Make room on your calendar for kilts, castles, cottages and the Scottish coastline
The bulk of Scotland's tourists visit during the summer months when temperatures creep above 60 degrees. But this is also the most crowded time too. Long days and extended twilight let you play a round of golf at midnight or linger lochside long after other visitors have gone to bed. Don't subscribe to the misnomer that summer is the only “best time” to visit the country. Ditch the crowds and visit during the other great times to see the country.
Scotland in the spring
Relief from summer crowds isn't the only reason to go to Scotland during March and April. Visit during this time of year, and your vacation photos will include eye-popping backdrops of cherry blossoms, daffodils, rhododendrons and bluebells. April has the fewest days of rain during the year and temps in the 50s, so go ahead and book a tee time at the Old Course at St. Andrews. You'll save as much as 53 percent over summer green fees.
Check out vibrant colors
Plan for leaf peeping when you visit Scotland after Labor Day. Hotel prices drop more steadily than the temperature during the months of September through November: You'll still enjoy weather in the low 60s to the upper 40s during autumn months. It's not too late to get in on Scotland's festivals and other cultural events. Check out the Enchanted Forest where autumn colors are enhanced by magical nighttime lighting or sample craft beer and dance all weekend long at the EH6 Festival in late October.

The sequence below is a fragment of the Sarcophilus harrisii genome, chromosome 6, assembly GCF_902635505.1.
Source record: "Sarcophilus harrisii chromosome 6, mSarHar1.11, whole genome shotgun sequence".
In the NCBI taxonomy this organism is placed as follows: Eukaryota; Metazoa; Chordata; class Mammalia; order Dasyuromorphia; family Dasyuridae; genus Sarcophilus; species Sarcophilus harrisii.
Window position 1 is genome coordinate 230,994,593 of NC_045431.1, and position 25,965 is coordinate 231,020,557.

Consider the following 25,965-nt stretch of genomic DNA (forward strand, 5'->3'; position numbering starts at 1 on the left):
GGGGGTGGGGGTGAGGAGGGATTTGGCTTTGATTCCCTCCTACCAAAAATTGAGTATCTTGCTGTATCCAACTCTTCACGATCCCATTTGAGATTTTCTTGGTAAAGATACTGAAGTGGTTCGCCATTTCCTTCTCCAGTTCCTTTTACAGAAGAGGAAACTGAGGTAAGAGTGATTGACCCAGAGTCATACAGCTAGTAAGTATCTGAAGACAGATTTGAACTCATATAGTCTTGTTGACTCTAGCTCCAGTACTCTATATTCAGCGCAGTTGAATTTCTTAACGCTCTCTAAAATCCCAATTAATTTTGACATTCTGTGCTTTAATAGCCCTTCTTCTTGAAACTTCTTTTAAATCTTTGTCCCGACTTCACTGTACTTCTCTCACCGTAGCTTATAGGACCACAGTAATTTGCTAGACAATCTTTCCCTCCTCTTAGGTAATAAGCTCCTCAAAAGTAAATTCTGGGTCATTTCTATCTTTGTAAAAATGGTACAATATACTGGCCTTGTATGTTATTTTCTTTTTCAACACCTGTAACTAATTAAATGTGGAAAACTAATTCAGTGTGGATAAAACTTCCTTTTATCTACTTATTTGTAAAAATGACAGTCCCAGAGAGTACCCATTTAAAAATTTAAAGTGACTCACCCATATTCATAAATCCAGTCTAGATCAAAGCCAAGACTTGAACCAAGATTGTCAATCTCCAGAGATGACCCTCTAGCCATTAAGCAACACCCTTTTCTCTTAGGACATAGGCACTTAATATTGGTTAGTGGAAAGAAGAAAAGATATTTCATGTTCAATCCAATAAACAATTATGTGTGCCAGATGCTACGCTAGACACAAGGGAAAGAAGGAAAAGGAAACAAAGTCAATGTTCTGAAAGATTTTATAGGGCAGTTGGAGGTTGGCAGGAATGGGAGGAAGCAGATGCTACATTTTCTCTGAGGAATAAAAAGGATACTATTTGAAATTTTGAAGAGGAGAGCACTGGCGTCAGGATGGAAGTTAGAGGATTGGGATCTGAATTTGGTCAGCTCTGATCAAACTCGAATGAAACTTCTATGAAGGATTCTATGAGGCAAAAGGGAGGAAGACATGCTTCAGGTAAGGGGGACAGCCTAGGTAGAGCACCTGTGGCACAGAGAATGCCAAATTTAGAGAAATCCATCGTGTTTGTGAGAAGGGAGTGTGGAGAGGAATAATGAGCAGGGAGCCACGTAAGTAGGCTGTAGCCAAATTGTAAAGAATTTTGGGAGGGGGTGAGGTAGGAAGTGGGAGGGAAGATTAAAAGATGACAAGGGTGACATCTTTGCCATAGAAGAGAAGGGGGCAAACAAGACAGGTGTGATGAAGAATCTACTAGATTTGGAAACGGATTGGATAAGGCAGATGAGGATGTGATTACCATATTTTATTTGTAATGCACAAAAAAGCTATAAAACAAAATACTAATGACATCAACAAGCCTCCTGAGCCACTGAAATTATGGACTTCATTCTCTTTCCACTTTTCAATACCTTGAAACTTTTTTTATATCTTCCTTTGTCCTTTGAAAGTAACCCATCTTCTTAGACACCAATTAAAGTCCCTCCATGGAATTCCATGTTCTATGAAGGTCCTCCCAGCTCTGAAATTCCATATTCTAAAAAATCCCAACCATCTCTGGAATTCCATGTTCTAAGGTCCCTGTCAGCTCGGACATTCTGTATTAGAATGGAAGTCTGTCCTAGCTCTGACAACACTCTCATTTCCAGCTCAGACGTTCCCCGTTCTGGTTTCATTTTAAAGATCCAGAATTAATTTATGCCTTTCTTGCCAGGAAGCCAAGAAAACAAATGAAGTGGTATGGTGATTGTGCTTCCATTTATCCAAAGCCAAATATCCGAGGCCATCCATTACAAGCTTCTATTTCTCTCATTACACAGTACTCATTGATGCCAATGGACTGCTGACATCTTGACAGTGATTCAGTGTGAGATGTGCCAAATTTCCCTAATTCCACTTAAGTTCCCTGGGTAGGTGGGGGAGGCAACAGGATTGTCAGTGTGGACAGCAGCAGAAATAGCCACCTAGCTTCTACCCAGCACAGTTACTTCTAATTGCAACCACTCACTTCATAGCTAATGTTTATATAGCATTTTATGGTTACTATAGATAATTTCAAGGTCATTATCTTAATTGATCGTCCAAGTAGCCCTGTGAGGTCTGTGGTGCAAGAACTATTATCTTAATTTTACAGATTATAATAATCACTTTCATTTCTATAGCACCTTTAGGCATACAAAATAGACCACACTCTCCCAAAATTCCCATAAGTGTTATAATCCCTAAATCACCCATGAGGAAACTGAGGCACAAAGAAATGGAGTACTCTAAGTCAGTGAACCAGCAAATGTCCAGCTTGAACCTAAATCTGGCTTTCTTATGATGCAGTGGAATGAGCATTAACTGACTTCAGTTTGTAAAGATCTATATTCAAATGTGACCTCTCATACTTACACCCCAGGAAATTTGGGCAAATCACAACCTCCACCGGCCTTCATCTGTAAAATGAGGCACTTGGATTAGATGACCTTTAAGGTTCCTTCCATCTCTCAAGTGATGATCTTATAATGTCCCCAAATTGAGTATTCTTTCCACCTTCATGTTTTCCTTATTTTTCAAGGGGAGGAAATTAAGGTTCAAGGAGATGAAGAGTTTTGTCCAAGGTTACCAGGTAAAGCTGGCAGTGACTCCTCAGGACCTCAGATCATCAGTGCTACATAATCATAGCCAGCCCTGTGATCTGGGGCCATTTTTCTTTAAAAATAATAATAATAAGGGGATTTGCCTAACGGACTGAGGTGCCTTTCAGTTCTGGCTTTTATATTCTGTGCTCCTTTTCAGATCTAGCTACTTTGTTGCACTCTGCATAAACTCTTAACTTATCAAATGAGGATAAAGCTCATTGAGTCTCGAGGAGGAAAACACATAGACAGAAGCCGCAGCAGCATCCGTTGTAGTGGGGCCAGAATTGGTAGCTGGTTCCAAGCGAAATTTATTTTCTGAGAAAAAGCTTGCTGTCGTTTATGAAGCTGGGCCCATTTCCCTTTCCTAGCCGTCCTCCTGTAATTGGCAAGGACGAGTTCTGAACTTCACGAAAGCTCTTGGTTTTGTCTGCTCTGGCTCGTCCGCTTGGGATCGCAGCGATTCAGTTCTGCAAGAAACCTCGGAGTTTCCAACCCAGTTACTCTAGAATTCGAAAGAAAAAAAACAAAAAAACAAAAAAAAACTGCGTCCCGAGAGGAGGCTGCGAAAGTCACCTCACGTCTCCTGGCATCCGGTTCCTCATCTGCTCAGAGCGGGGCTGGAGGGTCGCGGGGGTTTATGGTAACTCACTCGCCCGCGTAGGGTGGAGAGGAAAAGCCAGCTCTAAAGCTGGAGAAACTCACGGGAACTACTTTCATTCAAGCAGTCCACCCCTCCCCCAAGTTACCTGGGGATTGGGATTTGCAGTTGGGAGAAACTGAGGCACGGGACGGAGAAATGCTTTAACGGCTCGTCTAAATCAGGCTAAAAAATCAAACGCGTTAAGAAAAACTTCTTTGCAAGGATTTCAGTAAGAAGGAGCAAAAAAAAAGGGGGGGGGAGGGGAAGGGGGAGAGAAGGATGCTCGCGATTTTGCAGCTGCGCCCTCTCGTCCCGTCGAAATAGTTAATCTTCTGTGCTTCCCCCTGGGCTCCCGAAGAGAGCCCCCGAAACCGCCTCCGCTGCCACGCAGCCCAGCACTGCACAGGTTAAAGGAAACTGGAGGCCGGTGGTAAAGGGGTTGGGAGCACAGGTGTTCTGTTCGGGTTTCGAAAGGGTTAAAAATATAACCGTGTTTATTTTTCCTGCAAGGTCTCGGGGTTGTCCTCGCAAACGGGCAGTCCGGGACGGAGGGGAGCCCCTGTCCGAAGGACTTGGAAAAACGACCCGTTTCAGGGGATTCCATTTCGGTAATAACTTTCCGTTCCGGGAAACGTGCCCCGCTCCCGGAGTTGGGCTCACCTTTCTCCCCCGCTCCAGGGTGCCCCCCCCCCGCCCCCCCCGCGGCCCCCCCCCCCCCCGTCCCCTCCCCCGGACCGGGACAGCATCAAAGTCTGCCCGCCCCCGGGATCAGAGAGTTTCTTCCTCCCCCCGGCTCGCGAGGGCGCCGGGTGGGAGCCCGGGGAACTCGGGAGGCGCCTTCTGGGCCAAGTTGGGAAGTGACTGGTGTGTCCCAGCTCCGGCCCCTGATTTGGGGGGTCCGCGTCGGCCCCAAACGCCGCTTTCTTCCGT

Marvel at a winter wonderland
Winter isn't just an opportunity to sport sleek Scottish wool fashions; it's also the time when you'll get to see a magical side of the country that most tourists miss. Enjoy the delicious aroma of mulled wine, twinkling lights and creatively lit buildings. Discover new ways to celebrate winter when you book your trip during St. Andrew's Day, Hogmanay or Burns Night. Discover the warmth of Scottish castles or a morning bowl of parritch. Spend days sliding, snowboarding and skiing in the Scottish Highlands and discover beautiful snowdrop flowers that bloom in January.
Getting around Scotland
It can be stressful sitting on the “wrong” side of the car to drive on the “wrong” side of the road, especially on unfamiliar roads in a fair amount of traffic. Fortunately, it's easy to get around Scotland without having to get behind the wheel. A Scottish Freedom Pass gives you unlimited transportation on trains and ferries for a flat fee and includes discounted bus fare.
For a truly off-the-beaten-track adventure, book your journey on a Royal Mail Postbus. The bright red vans have room for both people and parcels, with parcels having priority. The Postbus takes you on lesser-traveled routes through the Scottish Highlands, Perth and other interesting areas. Look on Royal Mail's online Postbus Routefinder to find a route to take you on a unique adventure.